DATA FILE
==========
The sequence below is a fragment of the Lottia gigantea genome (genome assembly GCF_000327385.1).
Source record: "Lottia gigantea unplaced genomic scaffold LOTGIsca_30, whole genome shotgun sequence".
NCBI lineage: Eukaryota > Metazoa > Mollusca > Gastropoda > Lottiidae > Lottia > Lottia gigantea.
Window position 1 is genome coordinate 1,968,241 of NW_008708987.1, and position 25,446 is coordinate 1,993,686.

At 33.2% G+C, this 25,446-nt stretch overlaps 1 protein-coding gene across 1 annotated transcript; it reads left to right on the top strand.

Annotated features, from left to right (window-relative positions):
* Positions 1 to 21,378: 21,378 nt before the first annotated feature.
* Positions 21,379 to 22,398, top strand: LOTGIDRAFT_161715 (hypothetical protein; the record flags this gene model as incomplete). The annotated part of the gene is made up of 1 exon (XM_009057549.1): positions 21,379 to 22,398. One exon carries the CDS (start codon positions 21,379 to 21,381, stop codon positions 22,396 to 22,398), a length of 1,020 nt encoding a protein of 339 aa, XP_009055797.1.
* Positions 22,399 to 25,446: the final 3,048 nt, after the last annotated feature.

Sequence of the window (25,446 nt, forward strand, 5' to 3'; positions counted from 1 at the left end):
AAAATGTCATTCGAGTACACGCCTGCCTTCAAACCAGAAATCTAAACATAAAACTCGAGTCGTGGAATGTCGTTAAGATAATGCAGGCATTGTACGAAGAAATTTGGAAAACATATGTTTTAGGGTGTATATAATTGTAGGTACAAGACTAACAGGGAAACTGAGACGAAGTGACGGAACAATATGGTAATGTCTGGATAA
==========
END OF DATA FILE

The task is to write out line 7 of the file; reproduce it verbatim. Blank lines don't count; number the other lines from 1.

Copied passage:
* Positions 1 to 21,378: 21,378 nt before the first annotated feature.